2D-printed plant-based milk: What, why and how?

By Flora Southey

- Last updated on GMT

Consumers put the oat sheet in a blender, add water, and mix for 30 seconds. Image credit: Veganz
Consumers put the oat sheet in a blender, add water, and mix for 30 seconds. Image credit: Veganz

Related tags plant-based milk oat drink vegan

3D printing is all the rage in plant-based, but what about 2D printing? In Germany, Veganz is scaling 2D-printed oat milk and reports orders are increasing month on month.

In the food industry, 3D printing allows for automated customisability. The technology is used to make everything from gummies​ to plant-based meat​ and seafood​, with innovators backing its precision and potential to scale.

Conversely, less is heard about 2D printing. But that’s the technology German food brand Veganz is leveraging for its new oat milk product. Coined Mililk, the oat offering claims a host of benefits, ranging from fewer ingredients to lower CO2 impact.

What is 2D-printed plant-based milk?

The 2D-printed drink concept was developed back in 2019 by foodservice majors Starbucks and McDonald’s in the US. Veganz purchased the patents from a New York-based lab in 2022.

Since then, the company has been working to further develop the products and importantly, make them scalable.

The result is a two-litre pack of 2D-printed oat drink, which Veganz has been selling since October last year. “We print the mass of oat directly after fermentation using a screen printing process on an industrial printer,” Veganz founder and CEO Jan Bredack told FoodNavigator.

Consumers then put as much of the oat base as required in a blender, add water, and mix for 30 seconds. Mililk is being marketed for use in cereals, shakes, cocktails, cooking and baking. As the product’s full name suggests – Mililk Oat Barista – it’s also designed for ‘every conceivable’ coffee variation.

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Veganz founder and CEO Jan Bredack says it's ‘unbelievable’ that oat drinks in milk cartons today consist of around 90% water, which are transported around in ‘heavy cartons’ and ‘end up causing a lot of waste’. GettyImages/fcafotodigital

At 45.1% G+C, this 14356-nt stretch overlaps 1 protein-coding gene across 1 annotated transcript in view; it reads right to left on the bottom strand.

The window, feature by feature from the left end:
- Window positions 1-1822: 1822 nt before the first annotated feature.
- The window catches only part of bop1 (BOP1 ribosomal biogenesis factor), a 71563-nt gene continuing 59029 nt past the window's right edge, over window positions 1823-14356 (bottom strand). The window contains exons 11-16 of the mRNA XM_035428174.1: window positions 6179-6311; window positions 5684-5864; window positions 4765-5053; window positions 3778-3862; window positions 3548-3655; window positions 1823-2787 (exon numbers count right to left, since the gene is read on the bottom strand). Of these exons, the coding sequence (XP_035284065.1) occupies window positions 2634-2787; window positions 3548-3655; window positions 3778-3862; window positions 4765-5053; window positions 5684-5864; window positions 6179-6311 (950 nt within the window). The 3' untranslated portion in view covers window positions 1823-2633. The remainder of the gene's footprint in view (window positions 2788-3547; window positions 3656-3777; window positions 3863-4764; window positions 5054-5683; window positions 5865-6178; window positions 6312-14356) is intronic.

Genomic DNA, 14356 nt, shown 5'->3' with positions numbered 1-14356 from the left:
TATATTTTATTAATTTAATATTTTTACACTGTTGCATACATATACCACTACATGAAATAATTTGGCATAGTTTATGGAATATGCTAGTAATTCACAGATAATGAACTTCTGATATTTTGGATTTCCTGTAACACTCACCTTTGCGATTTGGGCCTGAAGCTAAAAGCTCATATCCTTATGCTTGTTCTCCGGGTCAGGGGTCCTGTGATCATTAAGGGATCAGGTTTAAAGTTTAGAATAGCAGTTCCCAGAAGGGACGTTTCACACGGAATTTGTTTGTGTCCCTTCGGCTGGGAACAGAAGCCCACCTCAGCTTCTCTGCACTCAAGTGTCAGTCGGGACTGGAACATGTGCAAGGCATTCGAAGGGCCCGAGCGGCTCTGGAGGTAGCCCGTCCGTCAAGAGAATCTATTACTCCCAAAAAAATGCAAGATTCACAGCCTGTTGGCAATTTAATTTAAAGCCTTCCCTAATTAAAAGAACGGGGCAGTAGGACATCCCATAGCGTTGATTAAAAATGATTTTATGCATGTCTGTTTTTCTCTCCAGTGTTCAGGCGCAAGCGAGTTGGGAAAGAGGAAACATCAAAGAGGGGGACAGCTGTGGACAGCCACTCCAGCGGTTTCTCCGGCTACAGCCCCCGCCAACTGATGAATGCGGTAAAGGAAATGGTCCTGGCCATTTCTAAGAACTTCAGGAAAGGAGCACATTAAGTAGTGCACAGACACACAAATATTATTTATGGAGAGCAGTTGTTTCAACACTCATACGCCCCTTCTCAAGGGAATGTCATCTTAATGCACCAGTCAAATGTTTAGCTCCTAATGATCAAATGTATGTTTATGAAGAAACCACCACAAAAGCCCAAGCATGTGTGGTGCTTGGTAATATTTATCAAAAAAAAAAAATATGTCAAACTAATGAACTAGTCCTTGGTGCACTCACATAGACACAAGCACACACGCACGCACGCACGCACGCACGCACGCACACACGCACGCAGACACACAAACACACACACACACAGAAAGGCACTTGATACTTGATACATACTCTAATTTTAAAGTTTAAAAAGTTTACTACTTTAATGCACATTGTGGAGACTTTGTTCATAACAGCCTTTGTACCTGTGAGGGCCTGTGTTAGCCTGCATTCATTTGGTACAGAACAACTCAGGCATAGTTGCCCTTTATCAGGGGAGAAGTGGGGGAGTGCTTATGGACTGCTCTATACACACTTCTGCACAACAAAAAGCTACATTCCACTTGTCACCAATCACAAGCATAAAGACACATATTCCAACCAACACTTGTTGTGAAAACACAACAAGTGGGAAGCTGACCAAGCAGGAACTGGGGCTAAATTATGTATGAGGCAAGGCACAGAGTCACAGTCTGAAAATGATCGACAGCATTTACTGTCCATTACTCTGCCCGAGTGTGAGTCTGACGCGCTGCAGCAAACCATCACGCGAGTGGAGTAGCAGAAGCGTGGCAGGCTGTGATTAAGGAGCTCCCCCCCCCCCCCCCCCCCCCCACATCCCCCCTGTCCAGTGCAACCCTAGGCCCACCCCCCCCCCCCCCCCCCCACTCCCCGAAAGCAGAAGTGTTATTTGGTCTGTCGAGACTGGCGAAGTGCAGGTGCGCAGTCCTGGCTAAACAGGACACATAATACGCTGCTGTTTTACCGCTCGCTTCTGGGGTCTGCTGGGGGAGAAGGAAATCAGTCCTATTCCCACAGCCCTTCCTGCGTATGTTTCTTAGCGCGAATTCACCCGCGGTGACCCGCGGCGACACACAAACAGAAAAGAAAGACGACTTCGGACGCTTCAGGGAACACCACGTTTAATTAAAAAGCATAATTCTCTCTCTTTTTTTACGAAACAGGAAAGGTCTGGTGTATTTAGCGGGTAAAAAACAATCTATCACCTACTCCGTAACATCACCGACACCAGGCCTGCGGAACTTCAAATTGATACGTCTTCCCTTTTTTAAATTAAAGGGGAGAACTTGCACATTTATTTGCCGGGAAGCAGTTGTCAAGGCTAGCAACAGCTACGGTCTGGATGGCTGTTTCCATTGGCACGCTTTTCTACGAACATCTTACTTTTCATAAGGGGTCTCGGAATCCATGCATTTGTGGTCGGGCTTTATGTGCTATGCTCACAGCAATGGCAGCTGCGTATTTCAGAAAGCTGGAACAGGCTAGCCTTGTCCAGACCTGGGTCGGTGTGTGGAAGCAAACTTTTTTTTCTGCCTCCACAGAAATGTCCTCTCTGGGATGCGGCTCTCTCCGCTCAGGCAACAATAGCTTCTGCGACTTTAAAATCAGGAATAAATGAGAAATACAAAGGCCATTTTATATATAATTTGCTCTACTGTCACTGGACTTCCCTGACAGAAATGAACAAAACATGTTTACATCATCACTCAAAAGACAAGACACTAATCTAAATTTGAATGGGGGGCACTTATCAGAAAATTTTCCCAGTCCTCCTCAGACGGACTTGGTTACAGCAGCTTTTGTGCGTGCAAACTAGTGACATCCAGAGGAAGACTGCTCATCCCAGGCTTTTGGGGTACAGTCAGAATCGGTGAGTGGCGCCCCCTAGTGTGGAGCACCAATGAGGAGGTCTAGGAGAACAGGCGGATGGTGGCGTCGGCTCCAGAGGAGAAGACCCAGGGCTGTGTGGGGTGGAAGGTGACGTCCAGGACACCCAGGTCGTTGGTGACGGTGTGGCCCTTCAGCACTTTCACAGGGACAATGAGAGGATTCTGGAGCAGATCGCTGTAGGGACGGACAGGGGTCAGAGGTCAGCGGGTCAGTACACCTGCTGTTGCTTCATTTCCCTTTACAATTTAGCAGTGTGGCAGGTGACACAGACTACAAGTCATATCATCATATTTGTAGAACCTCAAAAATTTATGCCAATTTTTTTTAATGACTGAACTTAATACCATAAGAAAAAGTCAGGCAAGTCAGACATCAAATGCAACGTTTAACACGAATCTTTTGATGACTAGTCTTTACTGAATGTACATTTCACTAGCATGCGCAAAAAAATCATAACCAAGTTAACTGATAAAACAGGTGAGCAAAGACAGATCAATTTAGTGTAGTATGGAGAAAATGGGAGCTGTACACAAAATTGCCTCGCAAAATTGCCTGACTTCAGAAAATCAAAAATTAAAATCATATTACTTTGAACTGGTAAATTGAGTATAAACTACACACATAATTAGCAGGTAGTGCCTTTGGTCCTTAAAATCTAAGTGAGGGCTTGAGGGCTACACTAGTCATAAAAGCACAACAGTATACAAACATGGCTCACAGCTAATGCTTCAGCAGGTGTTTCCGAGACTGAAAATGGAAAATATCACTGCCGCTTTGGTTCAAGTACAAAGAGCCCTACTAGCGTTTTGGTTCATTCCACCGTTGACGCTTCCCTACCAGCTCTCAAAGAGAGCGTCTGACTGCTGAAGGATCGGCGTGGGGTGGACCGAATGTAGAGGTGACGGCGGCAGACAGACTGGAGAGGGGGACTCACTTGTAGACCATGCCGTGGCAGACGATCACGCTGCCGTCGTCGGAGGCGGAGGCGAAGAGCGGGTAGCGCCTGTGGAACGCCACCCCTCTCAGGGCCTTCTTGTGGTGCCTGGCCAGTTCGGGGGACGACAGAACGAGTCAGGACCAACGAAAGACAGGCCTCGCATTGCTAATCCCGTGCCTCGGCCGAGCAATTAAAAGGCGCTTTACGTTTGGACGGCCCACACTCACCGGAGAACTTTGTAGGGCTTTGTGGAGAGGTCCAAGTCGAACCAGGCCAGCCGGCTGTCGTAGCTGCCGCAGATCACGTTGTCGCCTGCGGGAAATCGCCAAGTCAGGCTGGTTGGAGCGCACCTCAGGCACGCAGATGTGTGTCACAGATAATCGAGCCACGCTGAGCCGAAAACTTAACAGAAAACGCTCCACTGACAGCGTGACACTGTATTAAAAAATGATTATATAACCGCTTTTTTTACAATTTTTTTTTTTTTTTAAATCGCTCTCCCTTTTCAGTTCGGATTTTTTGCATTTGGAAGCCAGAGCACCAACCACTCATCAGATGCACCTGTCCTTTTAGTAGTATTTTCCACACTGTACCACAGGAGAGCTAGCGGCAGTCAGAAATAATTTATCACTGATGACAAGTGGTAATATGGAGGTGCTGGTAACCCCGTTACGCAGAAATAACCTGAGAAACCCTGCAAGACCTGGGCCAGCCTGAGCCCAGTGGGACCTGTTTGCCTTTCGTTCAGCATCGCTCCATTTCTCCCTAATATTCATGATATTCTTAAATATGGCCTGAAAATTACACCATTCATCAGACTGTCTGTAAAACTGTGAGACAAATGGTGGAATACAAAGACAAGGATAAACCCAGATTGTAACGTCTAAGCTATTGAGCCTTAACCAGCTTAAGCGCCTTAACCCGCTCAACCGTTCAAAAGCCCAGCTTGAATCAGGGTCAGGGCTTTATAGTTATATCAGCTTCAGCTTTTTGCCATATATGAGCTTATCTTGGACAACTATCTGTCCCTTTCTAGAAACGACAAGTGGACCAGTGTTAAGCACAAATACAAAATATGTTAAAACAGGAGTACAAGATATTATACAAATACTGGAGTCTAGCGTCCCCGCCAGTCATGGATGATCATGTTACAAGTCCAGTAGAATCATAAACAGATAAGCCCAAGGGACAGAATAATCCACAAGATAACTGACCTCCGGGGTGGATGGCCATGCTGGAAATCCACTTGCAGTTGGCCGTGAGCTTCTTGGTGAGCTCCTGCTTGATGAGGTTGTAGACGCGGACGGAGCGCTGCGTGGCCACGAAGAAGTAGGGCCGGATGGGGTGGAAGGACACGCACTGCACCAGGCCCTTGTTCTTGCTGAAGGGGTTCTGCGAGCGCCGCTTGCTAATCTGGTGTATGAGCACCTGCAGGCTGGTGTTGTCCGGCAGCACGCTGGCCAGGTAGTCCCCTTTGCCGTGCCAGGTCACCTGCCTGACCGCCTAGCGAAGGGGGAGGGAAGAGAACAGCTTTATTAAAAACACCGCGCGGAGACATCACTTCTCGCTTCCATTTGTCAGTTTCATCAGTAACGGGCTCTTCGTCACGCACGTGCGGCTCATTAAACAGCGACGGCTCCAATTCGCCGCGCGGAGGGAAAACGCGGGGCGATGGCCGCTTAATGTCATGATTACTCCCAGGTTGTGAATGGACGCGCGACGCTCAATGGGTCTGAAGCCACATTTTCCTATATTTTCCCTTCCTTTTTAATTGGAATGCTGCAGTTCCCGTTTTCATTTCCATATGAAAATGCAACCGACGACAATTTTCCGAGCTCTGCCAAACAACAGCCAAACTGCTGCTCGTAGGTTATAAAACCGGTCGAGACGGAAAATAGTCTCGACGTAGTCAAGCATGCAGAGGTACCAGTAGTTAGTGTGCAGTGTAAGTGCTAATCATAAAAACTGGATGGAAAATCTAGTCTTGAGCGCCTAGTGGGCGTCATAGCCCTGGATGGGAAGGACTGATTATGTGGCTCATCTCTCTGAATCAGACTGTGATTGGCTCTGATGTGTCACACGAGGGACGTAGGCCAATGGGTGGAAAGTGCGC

Customer feedback has been ‘only positive’ so far, the founder revealed. Although previously only available direct-to-consumer, Mililk is now selling B2B in Austria and Germany, and recently announced own-brand partnerships with supermarket retailers Rewe and Penny.

The benefits of a flat-packed milk alternative

At an ingredients level, how does 2D-printed oat milk compare to its more common (3D) counterparts? According to Veganz, its offering uses different and fewer ingredients.

“Mililk is a 100% natural product without artificial additives,” we were told. “Since we have no water in the product, we achieve a long shelf life of 24 months without heating or preservatives.”

Five ingredients make up the formulation: oats (fermented and gluten-free), rapeseed oil, locust bean gum, sea salt and bourbon vanilla.

But it’s the sustainability benefits the company is most touting. Compared to conventional carton packaging, Veganz Mililk is 85% lighter and uses 94% less packaging. It also saves on space.

The founder said he finds it ‘unbelievable’ that oat drinks in milk cartons today consist of around 90% water, which are transported around in ‘heavy cartons’ and ‘end up causing a lot of waste’.

“We all have clean drinking water from the tap at home, so we have eliminated it from the recipe with Mililk.”

2D-printed plant-based milk and the foodservice potential

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Five ingredients make up the formulation: oats (fermented and gluten-free), rapeseed oil, locust bean gum, sea salt and bourbon vanilla. Image credit: Veganz

Veganz is currently selling its 2D-printed oat milk into Germany, Austria and Switzerland. But customers in other countries – from Spain to the Netherlands, Portugal, Ireland and the Nordics – are lining up.

With 97% less packaging (and therefore saving 97% space), it may be in the foodservice sector the brand finds the most potential. Veganz is already selling into this sales channel, but told us it will ramp in mid-June.

The company sees ‘great potential’ in foodservice, we were told. “We currently have to expand our production capacities in order to be able to serve the demand. Many customers are still waiting for the products.”

In the meantime, Veganz continues to work on product development, revealing ‘there are still some innovations to come’.

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